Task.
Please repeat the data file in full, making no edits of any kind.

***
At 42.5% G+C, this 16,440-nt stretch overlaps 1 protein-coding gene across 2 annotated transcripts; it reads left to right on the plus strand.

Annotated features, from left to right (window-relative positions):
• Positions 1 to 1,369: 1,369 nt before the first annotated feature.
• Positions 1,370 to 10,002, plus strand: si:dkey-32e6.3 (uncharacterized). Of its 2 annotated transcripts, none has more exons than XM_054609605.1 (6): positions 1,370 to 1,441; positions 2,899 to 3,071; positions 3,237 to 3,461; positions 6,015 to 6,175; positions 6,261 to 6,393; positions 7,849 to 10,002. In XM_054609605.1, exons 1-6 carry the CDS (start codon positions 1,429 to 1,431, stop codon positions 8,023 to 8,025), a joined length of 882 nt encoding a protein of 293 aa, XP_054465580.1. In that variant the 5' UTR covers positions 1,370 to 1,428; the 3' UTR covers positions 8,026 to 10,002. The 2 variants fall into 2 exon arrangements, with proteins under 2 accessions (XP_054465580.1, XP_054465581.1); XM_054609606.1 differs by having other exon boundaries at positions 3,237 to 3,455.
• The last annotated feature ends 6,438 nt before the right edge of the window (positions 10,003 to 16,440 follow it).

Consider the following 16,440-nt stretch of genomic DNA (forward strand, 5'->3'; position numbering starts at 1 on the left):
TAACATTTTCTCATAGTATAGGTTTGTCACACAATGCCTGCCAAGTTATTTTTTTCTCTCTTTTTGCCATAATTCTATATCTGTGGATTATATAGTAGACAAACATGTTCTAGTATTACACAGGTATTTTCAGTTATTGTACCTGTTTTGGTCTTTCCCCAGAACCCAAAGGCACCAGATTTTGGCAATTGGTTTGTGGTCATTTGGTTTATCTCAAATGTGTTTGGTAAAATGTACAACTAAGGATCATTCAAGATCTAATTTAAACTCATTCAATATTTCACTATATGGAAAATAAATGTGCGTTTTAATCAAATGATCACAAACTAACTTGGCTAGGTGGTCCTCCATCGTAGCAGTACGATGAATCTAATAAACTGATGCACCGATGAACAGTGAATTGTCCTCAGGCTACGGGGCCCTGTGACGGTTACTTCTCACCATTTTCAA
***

At 42.5% G+C, this 16,440-nt stretch overlaps 1 protein-coding gene across 2 annotated transcripts; it reads left to right on the plus strand.

Annotated features, from left to right (window-relative positions):
• Positions 1 to 1,369: 1,369 nt before the first annotated feature.
• Positions 1,370 to 10,002, plus strand: si:dkey-32e6.3 (uncharacterized). Of its 2 annotated transcripts, none has more exons than XM_054609605.1 (6): positions 1,370 to 1,441; positions 2,899 to 3,071; positions 3,237 to 3,461; positions 6,015 to 6,175; positions 6,261 to 6,393; positions 7,849 to 10,002. In XM_054609605.1, exons 1-6 carry the CDS (start codon positions 1,429 to 1,431, stop codon positions 8,023 to 8,025), a joined length of 882 nt encoding a protein of 293 aa, XP_054465580.1. In that variant the 5' UTR covers positions 1,370 to 1,428; the 3' UTR covers positions 8,026 to 10,002. The 2 variants fall into 2 exon arrangements, with proteins under 2 accessions (XP_054465580.1, XP_054465581.1); XM_054609606.1 differs by having other exon boundaries at positions 3,237 to 3,455.
• The last annotated feature ends 6,438 nt before the right edge of the window (positions 10,003 to 16,440 follow it).

Consider the following 16,440-nt stretch of genomic DNA (forward strand, 5'->3'; position numbering starts at 1 on the left):
TAACATTTTCTCATAGTATAGGTTTGTCACACAATGCCTGCCAAGTTATTTTTTTCTCTCTTTTTGCCATAATTCTATATCTGTGGATTATATAGTAGACAAACATGTTCTAGTATTACACAGGTATTTTCAGTTATTGTACCTGTTTTGGTCTTTCCCCAGAACCCAAAGGCACCAGATTTTGGCAATTGGTTTGTGGTCATTTGGTTTATCTCAAATGTGTTTGGTAAAATGTACAACTAAGGATCATTCAAGATCTAATTTAAACTCATTCAATATTTCACTATATGGAAAATAAATGTGCGTTTTAATCAAATGATCACAAACTAACTTGGCTAGGTGGTCCTCCATCGTAGCAGTACGATGAATCTAATAAACTGATGCACCGATGAACAGTGAATTGTCCTCAGGCTACGGGGCCCTGTGACGGTTACTTCTCACCATTTTCAA